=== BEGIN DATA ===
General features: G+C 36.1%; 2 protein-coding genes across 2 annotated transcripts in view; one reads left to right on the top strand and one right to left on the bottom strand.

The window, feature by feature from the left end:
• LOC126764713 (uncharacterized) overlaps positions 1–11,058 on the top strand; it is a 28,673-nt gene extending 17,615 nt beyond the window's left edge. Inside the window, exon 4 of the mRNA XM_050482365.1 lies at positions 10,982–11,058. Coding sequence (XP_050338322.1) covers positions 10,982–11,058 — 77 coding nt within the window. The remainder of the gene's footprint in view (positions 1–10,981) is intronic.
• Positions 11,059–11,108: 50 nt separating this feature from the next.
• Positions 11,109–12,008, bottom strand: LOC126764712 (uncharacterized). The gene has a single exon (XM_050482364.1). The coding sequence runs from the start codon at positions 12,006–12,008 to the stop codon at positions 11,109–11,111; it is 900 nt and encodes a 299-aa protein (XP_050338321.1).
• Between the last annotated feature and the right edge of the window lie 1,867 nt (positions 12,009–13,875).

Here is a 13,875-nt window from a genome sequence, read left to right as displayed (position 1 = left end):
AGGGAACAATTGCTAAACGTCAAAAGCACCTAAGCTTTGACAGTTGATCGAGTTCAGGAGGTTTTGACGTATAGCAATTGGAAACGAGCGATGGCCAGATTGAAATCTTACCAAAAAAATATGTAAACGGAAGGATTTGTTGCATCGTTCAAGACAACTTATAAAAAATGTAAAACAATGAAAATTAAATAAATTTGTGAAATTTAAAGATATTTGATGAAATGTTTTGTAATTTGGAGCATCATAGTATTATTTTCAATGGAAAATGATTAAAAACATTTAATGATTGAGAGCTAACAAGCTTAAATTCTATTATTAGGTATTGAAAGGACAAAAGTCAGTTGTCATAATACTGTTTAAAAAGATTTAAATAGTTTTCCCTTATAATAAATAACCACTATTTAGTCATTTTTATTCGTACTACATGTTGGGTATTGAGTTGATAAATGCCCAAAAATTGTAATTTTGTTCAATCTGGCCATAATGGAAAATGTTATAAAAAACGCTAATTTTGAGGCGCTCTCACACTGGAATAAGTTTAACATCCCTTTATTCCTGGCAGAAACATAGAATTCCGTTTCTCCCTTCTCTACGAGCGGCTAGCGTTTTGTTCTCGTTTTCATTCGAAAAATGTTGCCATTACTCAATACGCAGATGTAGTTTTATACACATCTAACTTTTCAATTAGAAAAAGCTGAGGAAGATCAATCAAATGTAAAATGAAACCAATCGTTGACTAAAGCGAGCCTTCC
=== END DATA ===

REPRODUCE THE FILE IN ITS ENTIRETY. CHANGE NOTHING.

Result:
General features: G+C 36.1%; 2 protein-coding genes across 2 annotated transcripts in view; one reads left to right on the top strand and one right to left on the bottom strand.

The window, feature by feature from the left end:
• LOC126764713 (uncharacterized) overlaps positions 1–11,058 on the top strand; it is a 28,673-nt gene extending 17,615 nt beyond the window's left edge. Inside the window, exon 4 of the mRNA XM_050482365.1 lies at positions 10,982–11,058. Coding sequence (XP_050338322.1) covers positions 10,982–11,058 — 77 coding nt within the window. The remainder of the gene's footprint in view (positions 1–10,981) is intronic.
• Positions 11,059–11,108: 50 nt separating this feature from the next.
• Positions 11,109–12,008, bottom strand: LOC126764712 (uncharacterized). The gene has a single exon (XM_050482364.1). The coding sequence runs from the start codon at positions 12,006–12,008 to the stop codon at positions 11,109–11,111; it is 900 nt and encodes a 299-aa protein (XP_050338321.1).
• Between the last annotated feature and the right edge of the window lie 1,867 nt (positions 12,009–13,875).

Here is a 13,875-nt window from a genome sequence, read left to right as displayed (position 1 = left end):
AGGGAACAATTGCTAAACGTCAAAAGCACCTAAGCTTTGACAGTTGATCGAGTTCAGGAGGTTTTGACGTATAGCAATTGGAAACGAGCGATGGCCAGATTGAAATCTTACCAAAAAAATATGTAAACGGAAGGATTTGTTGCATCGTTCAAGACAACTTATAAAAAATGTAAAACAATGAAAATTAAATAAATTTGTGAAATTTAAAGATATTTGATGAAATGTTTTGTAATTTGGAGCATCATAGTATTATTTTCAATGGAAAATGATTAAAAACATTTAATGATTGAGAGCTAACAAGCTTAAATTCTATTATTAGGTATTGAAAGGACAAAAGTCAGTTGTCATAATACTGTTTAAAAAGATTTAAATAGTTTTCCCTTATAATAAATAACCACTATTTAGTCATTTTTATTCGTACTACATGTTGGGTATTGAGTTGATAAATGCCCAAAAATTGTAATTTTGTTCAATCTGGCCATAATGGAAAATGTTATAAAAAACGCTAATTTTGAGGCGCTCTCACACTGGAATAAGTTTAACATCCCTTTATTCCTGGCAGAAACATAGAATTCCGTTTCTCCCTTCTCTACGAGCGGCTAGCGTTTTGTTCTCGTTTTCATTCGAAAAATGTTGCCATTACTCAATACGCAGATGTAGTTTTATACACATCTAACTTTTCAATTAGAAAAAGCTGAGGAAGATCAATCAAATGTAAAATGAAACCAATCGTTGACTAAAGCGAGCCTTCC